Engelbert Humperdinck (1854-1921)
Fairy-tale opera in three acts, libretto by Elsa Bernstein-Porges (1866-1949)
Netherlands Philharmonic Orchestra/Marc Albrecht
A co-production of Dutch National Opera and Naxos
rec. 2022, Dutch National Opera & Ballet, Amsterdam, The Netherlands
Naxos 2.110759 DVD 
Is Engelbert Humperdinck a one-work composer? Recent recordings suggest ‘no’. His stage works are now on disc, as are orchestral works, chamber works and songs. Even so, the golden spark of inspiration really only struck once, with impressive results. Many have heard Hänsel und Gretel, and surely have admired its melodic fecundity and the complete appropriateness of the music and the libretto. He never had another success like it.
Humperdinck’s next opera, composed some seventeen years later, was Königskinder (King’s Children). It had a world premiere at the Metropolitan Opera, starring no less than Geraldine Farrar as The Goose Girl, and was intensively reported by the press -but repeat productions have been infrequent at best.
Humperdinck had assisted Wagner at Bayreuth on the first performance of Parsifal, and acted as Siegfried Wagner’s tutor. He had an intimate knowledge of Wagner’s music, so unsurprisingly he was greatly influenced by The Master. He chose as librettist the Jewish playwright Elsa Bernstein, writing under the pseudonym Ernst Rosmer, in whose bleak fairy tale cruelty triumphs over goodness (there is a detailed synopsis on Wikipedia).
Stage director Christof Loy strongly portrays the cruelty of a society that rejects children. There is a several-month gap in the events between Acts 2 and 3. During the prelude to the third act, he plays a silent black-and-white film to portray what goes on in Hellastadt, the curiously named town where the action takes place. Hella is a girl’s name in Greek, meaning ‘successful’ or ‘holy’, and Stadt is German for ‘town’; also, Hellas is the Greek name for Greece. I wonder whether the librettist had elements of recent Greek history in mind. Loy also explores through dance how the younger generation might rise above the narrow-mindedness of the adults. The libretto has fairy-tale elements – magic spells, a wicked witch and a runaway prince, for example – but at its core it tells a very political story, a warning against societal selfishness, materialism and the marginalisation of others.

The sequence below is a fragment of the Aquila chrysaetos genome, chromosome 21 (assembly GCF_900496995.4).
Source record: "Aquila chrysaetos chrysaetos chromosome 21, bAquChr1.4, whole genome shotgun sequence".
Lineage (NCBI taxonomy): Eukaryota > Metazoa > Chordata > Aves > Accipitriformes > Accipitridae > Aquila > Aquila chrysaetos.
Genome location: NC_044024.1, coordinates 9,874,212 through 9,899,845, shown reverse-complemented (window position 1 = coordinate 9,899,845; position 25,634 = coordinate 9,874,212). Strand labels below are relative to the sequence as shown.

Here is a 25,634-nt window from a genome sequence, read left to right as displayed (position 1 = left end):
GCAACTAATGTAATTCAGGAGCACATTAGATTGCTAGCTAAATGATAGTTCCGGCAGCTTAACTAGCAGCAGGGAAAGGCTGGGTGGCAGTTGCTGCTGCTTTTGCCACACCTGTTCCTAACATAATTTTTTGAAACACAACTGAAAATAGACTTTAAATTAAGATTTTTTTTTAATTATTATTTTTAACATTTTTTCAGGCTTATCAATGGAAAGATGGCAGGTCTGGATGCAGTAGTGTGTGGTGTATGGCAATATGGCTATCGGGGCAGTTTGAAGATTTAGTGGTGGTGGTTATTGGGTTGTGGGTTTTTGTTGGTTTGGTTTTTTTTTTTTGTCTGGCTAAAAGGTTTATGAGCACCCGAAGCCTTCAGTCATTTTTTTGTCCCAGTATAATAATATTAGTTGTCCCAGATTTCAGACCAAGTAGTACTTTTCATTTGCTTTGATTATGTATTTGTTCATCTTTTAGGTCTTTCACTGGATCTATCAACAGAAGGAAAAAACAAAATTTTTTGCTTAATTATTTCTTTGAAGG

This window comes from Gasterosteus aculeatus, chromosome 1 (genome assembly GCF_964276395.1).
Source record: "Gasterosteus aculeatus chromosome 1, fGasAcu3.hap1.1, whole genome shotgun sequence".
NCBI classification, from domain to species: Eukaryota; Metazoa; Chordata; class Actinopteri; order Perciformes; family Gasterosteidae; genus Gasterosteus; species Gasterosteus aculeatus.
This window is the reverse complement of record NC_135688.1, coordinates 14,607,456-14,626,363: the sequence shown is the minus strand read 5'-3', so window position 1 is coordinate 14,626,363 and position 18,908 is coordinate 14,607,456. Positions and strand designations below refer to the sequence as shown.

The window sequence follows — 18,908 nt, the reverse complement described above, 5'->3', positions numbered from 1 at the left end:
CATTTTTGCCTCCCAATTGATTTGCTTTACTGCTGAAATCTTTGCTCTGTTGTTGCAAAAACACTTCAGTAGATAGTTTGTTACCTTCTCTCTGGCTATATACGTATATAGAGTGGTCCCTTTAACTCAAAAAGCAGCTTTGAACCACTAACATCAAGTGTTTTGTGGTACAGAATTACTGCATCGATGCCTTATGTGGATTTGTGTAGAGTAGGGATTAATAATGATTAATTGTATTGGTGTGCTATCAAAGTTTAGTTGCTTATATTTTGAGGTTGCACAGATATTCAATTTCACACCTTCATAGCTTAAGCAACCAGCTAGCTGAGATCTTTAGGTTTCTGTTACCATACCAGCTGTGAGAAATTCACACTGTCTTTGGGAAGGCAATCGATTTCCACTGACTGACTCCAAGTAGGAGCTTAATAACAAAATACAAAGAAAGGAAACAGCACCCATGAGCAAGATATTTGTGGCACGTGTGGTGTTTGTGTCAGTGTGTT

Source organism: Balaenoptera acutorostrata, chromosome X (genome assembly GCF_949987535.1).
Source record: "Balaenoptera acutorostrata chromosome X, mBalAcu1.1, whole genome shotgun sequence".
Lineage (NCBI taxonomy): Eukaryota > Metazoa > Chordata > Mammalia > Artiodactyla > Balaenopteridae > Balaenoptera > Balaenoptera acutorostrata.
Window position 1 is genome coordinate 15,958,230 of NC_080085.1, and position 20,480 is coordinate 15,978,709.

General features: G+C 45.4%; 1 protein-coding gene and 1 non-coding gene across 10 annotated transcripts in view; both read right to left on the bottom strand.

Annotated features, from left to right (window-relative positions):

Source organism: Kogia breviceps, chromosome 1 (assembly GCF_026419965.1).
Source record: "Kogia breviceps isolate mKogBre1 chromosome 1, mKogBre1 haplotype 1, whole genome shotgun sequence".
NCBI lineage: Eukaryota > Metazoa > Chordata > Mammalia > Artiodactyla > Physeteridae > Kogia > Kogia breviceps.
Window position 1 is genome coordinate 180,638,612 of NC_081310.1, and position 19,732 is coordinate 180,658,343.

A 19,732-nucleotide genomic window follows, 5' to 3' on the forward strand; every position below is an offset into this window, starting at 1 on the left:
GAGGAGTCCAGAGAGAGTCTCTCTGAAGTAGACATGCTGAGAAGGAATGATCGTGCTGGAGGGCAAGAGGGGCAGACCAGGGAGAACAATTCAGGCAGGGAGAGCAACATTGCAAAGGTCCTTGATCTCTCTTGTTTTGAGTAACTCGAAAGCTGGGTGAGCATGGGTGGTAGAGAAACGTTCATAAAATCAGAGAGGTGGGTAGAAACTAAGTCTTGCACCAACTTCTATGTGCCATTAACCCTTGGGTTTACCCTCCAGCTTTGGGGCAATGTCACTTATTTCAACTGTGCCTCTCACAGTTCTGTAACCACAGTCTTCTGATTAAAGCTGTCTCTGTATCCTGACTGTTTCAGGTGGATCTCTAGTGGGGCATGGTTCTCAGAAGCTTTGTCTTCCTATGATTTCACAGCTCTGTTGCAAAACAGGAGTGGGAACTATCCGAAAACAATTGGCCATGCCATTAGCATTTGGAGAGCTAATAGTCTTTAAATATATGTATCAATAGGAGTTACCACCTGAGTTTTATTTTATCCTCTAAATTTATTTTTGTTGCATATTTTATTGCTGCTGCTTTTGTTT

The visually striking presentation is nearly all white. A continuous curved wall embraces the set comprising a hut and a giant linden tree, present all the time. In the first act, the tree provides shelter for the love of the young couple; in the second, it presides over the activity in the town; in the third act, set in winter, it sheds its leaves. The costumes are 19th century-ish, mostly white or grey-white-beige, with an occasional splash of colour or a black coat. The simplicity of the set goes to show that modern, minimalist productions can work very well indeed, so long as the producer does not indulge in strange symbolic effects that leave the audience baffled.